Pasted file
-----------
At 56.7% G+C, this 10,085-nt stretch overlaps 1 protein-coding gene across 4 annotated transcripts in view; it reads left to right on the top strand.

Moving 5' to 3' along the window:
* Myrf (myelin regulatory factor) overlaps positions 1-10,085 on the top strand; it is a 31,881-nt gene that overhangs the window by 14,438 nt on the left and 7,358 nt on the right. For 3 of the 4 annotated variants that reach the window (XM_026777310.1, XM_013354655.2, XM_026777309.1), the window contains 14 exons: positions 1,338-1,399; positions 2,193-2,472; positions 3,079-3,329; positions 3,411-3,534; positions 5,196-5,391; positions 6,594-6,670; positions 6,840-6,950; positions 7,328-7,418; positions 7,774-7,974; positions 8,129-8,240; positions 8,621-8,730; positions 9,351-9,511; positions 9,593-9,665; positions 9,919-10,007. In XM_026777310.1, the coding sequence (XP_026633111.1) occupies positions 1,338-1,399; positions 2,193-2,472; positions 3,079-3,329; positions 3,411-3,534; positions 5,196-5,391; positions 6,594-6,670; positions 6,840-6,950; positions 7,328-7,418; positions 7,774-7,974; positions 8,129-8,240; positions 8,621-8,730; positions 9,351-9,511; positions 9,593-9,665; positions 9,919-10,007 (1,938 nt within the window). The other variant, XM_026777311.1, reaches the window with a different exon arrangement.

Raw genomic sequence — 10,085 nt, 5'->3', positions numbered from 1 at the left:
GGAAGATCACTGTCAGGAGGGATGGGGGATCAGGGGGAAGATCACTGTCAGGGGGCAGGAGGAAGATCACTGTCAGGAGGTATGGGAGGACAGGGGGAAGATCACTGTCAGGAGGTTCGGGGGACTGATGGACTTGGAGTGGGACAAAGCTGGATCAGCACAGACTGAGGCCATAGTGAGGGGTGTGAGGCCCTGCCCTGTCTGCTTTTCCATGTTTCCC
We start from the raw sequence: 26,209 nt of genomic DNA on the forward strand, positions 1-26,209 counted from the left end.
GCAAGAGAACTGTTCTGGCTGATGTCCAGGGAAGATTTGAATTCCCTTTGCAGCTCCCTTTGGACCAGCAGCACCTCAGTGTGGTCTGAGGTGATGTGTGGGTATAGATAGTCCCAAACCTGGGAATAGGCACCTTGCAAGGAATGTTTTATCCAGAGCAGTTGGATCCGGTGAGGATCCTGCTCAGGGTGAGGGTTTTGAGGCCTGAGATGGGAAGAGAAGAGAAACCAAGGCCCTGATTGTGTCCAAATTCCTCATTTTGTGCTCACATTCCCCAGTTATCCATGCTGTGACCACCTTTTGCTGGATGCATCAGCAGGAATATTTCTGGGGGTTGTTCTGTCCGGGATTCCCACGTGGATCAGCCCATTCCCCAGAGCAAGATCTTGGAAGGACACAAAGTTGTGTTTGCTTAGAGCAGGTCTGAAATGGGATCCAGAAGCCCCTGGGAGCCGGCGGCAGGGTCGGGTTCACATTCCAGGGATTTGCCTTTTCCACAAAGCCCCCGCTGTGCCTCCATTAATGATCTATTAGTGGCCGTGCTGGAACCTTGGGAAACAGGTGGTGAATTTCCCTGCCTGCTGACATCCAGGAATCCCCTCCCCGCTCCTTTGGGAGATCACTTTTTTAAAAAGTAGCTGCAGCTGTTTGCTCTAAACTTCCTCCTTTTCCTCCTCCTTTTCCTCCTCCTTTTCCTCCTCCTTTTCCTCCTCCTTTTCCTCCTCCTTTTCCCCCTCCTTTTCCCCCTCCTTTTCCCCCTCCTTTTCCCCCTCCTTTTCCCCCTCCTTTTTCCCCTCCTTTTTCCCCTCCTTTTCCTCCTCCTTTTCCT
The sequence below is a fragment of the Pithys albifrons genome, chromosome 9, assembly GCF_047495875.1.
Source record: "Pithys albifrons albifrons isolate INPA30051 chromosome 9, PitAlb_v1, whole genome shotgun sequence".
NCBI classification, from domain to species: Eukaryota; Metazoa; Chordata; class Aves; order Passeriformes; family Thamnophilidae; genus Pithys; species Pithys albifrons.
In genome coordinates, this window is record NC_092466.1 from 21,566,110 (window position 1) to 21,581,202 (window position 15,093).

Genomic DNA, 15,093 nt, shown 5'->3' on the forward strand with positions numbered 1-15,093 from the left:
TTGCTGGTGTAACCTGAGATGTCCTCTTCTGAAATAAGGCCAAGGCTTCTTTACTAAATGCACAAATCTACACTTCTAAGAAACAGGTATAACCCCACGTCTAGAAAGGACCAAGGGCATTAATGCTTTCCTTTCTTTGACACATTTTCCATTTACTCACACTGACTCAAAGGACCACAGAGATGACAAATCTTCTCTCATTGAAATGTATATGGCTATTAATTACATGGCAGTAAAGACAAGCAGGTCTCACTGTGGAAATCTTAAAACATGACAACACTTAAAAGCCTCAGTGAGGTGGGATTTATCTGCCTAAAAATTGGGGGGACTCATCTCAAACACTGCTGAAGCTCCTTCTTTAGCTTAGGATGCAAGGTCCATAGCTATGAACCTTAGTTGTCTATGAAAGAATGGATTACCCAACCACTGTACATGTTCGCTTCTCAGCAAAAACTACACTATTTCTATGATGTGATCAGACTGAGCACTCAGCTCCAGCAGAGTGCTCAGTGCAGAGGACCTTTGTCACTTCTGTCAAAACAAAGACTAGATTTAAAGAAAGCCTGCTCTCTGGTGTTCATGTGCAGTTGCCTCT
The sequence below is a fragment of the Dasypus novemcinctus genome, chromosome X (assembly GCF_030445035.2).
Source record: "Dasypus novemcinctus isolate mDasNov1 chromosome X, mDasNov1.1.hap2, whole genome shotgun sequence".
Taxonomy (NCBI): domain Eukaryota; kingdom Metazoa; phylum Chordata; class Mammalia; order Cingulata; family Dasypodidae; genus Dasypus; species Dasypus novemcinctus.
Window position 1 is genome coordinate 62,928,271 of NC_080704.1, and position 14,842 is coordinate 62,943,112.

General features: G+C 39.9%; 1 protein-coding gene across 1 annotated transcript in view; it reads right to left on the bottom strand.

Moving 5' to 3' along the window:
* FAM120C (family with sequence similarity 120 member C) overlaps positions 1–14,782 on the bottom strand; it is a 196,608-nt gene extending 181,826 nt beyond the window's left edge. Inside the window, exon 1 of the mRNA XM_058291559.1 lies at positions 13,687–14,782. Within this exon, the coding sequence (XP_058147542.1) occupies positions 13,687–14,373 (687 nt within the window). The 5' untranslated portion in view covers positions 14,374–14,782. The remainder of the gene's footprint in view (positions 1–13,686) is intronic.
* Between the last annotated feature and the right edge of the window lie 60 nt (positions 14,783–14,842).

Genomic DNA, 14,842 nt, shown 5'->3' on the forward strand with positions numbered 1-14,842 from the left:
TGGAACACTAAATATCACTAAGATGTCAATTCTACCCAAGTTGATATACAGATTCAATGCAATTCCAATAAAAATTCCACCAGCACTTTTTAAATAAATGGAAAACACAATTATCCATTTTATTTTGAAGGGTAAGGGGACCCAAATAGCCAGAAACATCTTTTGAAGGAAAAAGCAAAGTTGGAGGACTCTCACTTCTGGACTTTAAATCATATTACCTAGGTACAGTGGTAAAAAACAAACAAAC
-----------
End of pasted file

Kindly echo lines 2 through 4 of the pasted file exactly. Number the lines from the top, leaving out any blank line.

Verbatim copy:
Moving 5' to 3' along the window:
* Myrf (myelin regulatory factor) overlaps positions 1-10,085 on the top strand; it is a 31,881-nt gene that overhangs the window by 14,438 nt on the left and 7,358 nt on the right. For 3 of the 4 annotated variants that reach the window (XM_026777310.1, XM_013354655.2, XM_026777309.1), the window contains 14 exons: positions 1,338-1,399; positions 2,193-2,472; positions 3,079-3,329; positions 3,411-3,534; positions 5,196-5,391; positions 6,594-6,670; positions 6,840-6,950; positions 7,328-7,418; positions 7,774-7,974; positions 8,129-8,240; positions 8,621-8,730; positions 9,351-9,511; positions 9,593-9,665; positions 9,919-10,007. In XM_026777310.1, the coding sequence (XP_026633111.1) occupies positions 1,338-1,399; positions 2,193-2,472; positions 3,079-3,329; positions 3,411-3,534; positions 5,196-5,391; positions 6,594-6,670; positions 6,840-6,950; positions 7,328-7,418; positions 7,774-7,974; positions 8,129-8,240; positions 8,621-8,730; positions 9,351-9,511; positions 9,593-9,665; positions 9,919-10,007 (1,938 nt within the window). The other variant, XM_026777311.1, reaches the window with a different exon arrangement.

Raw genomic sequence — 10,085 nt, 5'->3', positions numbered from 1 at the left: